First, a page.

Horsepower is addicting. As admitted powerhaulics we couldn't help ourselves from indulging in the latest diesel craze known as stacking boxes. Stacking boxes is actually combining an inline pressure control box and a computer performance downloader to increase engine horsepower and torque. To get a better idea how this actually works and what the real-world effects are on your truck, we guinea-pigged our 11,000-mile-old '06 Dodge 2500 5.9L Cummins with one of potentially hundreds of configurations. We started with a Predator programmer from Diablo Sport and then decided to "stack" it with an inline fuel performance module, or "box," from TS Performance.
The Predator is a handheld downloader that programs modified tunes into your truck's computer, giving you a range of horsepower options from stock to 180 hp! ("Tune" is diesel slang for different programming levels.) Once the new tunes are installed, you select one then stack it with an inline pressure box (our MP-8) that installs under the hood of your truck by connecting to your truck's MAP (manifold absolute pressure) sensor and fuel pressure sensor. The combination of the Predator and the MP-8 can result in incredible power gains at the cost of serious fuel consumption.
We decided on the Predator programmer because it recognizes whether or not the truck has an inline module and allows the module to increase fuel rail pressure instead of the program doing it itself. Using the OBD II port found beside the hood release inside our '06 Dodge 2500 Cummins, we uploaded the eight available tunes (four stacker, four nonstacker)
Once we were accustom to the program's various tunes we proceeded to dial up the MP-8 module using the control knob on the dash so we could gather individual impressions of the various levels. For testing purposes we turned the knob to full power for each run. This should give us an instant 100 hp in addition to the program's various performance tunes to let us find what is the most compatible for our diesel.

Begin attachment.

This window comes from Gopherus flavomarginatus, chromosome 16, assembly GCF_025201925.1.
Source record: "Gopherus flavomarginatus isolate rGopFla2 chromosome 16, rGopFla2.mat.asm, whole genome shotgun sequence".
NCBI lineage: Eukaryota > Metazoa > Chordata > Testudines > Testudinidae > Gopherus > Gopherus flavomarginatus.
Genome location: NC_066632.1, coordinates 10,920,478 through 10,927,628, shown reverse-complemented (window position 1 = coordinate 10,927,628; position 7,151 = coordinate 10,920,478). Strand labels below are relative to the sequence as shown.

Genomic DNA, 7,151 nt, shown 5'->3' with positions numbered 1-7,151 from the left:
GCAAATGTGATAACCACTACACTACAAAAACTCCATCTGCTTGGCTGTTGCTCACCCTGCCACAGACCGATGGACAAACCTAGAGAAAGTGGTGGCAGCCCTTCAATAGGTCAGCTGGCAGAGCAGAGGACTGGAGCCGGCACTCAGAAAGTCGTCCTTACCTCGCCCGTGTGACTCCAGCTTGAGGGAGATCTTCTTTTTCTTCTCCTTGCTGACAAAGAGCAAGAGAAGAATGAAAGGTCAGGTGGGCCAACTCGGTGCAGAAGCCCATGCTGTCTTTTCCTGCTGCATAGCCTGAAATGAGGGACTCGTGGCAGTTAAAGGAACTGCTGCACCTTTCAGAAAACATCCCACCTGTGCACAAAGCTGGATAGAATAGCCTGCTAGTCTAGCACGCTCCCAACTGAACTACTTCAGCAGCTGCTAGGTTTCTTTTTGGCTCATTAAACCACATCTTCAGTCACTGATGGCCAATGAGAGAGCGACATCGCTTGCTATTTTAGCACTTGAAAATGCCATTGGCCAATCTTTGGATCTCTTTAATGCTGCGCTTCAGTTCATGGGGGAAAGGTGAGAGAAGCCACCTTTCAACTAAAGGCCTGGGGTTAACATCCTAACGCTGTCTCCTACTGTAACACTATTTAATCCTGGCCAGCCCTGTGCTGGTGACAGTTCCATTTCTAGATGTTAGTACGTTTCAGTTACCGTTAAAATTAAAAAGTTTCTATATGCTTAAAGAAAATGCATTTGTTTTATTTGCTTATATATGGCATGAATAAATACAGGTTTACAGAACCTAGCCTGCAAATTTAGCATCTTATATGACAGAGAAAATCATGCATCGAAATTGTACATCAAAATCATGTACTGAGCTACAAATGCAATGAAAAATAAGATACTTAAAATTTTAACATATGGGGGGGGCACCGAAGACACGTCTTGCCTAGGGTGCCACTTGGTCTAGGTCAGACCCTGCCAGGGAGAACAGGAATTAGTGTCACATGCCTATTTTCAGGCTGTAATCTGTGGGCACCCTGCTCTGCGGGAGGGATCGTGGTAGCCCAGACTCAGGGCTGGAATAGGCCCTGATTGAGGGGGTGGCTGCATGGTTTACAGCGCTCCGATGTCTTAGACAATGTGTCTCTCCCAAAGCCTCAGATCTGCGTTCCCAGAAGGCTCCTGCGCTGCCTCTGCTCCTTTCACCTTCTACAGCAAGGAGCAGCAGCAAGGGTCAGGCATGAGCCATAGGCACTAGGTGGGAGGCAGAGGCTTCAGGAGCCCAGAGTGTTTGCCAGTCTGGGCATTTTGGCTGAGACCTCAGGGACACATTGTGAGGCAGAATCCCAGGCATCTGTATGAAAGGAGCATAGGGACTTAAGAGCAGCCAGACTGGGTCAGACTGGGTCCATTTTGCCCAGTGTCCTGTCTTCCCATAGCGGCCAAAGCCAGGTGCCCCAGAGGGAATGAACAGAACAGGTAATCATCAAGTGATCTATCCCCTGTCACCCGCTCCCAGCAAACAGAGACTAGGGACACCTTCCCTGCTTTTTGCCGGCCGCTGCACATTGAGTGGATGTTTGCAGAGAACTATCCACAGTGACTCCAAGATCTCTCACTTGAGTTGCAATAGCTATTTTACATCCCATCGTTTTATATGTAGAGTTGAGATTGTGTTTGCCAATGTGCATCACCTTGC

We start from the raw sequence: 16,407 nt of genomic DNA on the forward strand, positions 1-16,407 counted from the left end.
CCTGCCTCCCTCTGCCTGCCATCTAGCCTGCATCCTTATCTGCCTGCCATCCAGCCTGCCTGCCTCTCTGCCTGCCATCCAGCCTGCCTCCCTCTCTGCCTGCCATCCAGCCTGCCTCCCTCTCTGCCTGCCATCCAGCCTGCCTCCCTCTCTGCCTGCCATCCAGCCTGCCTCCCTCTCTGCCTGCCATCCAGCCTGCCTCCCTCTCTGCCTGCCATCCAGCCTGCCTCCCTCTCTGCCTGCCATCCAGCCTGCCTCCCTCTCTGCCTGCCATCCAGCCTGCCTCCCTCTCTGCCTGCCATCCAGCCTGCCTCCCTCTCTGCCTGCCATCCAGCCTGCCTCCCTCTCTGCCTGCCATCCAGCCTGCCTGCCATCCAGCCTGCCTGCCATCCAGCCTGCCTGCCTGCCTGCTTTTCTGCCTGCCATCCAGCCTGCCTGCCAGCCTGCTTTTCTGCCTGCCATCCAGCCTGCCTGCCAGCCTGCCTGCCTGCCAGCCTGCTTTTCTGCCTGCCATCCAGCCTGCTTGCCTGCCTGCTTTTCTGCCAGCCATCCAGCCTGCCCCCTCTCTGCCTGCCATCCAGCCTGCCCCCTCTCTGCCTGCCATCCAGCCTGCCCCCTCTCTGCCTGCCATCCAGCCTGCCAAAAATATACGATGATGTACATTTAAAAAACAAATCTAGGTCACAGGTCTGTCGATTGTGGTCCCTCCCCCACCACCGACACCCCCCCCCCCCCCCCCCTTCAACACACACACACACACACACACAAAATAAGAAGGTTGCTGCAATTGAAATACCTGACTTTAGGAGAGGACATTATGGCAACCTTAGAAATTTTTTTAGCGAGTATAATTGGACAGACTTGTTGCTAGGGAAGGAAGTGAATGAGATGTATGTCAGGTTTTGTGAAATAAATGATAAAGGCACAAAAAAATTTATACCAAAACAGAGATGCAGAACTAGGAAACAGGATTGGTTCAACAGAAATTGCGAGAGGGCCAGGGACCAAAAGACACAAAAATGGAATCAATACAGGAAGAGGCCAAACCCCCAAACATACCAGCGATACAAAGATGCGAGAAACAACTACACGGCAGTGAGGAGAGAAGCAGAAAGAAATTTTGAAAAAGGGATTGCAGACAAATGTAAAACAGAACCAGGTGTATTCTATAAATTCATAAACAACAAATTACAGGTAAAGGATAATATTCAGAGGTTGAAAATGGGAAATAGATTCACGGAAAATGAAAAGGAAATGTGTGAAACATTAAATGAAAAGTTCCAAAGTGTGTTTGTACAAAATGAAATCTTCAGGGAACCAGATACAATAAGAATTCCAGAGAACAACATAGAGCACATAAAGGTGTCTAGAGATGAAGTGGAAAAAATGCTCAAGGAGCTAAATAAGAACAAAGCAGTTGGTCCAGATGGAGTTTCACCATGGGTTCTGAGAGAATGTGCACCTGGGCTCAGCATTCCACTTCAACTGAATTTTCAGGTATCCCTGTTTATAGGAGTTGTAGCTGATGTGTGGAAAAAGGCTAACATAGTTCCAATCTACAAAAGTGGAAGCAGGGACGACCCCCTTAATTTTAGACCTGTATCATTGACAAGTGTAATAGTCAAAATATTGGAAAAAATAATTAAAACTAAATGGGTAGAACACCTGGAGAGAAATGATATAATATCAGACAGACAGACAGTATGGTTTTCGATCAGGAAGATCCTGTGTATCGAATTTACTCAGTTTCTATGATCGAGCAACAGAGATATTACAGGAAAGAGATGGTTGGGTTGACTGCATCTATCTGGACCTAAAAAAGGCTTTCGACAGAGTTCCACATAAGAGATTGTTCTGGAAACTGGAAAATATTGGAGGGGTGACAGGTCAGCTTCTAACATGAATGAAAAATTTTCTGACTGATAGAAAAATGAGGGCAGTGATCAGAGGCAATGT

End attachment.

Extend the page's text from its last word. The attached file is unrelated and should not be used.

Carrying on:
Our goal was to have a stackable setup that would increase power and economy and, with the twist of a knob, throw down that extra power for any situation whether it be Baja-ing in the desert, blasting through the mud, or pulling our junk to the trail. All smoking aside, the power difference was enough to make any grown man feel like a kid again.
The Predator from Diablo Sport allowed us to choose from a handful of programmed performan
The idea behind stacking is that not only will your truck benefit from the new programming
The fuel pressure box simply connects under the hood using the factory plugs to the MAP an
The Predator programmer allows you to download new software updates as they become available. We were experiencing a rough idle with our '06 Dodge and used the provided cables to download a newer version of the programmer in hopes of curing our idle woes. Although we gained a few new options with the update, we were still dealing with the erratic idle. Diablo Sport assured us that an update was in the works and should be out by the time you read this. As soon as we have an answer we'll post an update on 4wheeloffroad.com.
The two most obvious results were the huge power gains and the black smoke. Unfortunately we don't believe that our stock transmission was extremely welcoming of the newfound power. We felt serious slippage in the torque converter. As for the smoke, we don't like being the freight train cruising down the California Interstate for a number of reasons, one being that we're afraid of the hippies and their future-killing hybrids and battery-powered Earthmobiles who would love nothing more than to track down our diesel and pour sugar in its tank. That said, black smoke is a sign of wasted fuel and particulate pollution, and we're cheap and eco-conscious, so black smoke's not cool. We are wasting energy and not getting the power to the ground. No, we're not saying that if you smoke a lot then you're not putting down the power, but we are saying that you're not burning all the fuel.
3500 NW Boca Raton Blvd., Suite 501